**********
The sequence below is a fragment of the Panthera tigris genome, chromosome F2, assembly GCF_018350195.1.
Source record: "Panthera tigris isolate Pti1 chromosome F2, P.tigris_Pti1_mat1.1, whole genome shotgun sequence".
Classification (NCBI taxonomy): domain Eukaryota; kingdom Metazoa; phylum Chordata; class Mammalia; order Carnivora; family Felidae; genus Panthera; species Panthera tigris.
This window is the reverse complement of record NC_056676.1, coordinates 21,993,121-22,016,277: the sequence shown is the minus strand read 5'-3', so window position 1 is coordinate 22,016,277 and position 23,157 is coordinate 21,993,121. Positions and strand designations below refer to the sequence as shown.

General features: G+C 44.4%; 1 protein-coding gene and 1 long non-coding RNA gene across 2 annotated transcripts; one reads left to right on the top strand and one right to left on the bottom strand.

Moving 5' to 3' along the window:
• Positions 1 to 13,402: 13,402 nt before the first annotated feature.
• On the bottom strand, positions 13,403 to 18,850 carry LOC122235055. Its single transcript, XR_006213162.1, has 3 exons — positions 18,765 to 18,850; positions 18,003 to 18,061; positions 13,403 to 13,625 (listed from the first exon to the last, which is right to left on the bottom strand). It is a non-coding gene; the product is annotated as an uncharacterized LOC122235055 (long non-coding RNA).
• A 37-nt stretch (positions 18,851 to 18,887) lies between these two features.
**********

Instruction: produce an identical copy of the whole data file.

The sequence below is a fragment of the Panthera tigris genome, chromosome F2, assembly GCF_018350195.1.
Source record: "Panthera tigris isolate Pti1 chromosome F2, P.tigris_Pti1_mat1.1, whole genome shotgun sequence".
Classification (NCBI taxonomy): domain Eukaryota; kingdom Metazoa; phylum Chordata; class Mammalia; order Carnivora; family Felidae; genus Panthera; species Panthera tigris.
This window is the reverse complement of record NC_056676.1, coordinates 21,993,121-22,016,277: the sequence shown is the minus strand read 5'-3', so window position 1 is coordinate 22,016,277 and position 23,157 is coordinate 21,993,121. Positions and strand designations below refer to the sequence as shown.

General features: G+C 44.4%; 1 protein-coding gene and 1 long non-coding RNA gene across 2 annotated transcripts; one reads left to right on the top strand and one right to left on the bottom strand.

Moving 5' to 3' along the window:
• Positions 1 to 13,402: 13,402 nt before the first annotated feature.
• On the bottom strand, positions 13,403 to 18,850 carry LOC122235055. Its single transcript, XR_006213162.1, has 3 exons — positions 18,765 to 18,850; positions 18,003 to 18,061; positions 13,403 to 13,625 (listed from the first exon to the last, which is right to left on the bottom strand). It is a non-coding gene; the product is annotated as an uncharacterized LOC122235055 (long non-coding RNA).
• A 37-nt stretch (positions 18,851 to 18,887) lies between these two features.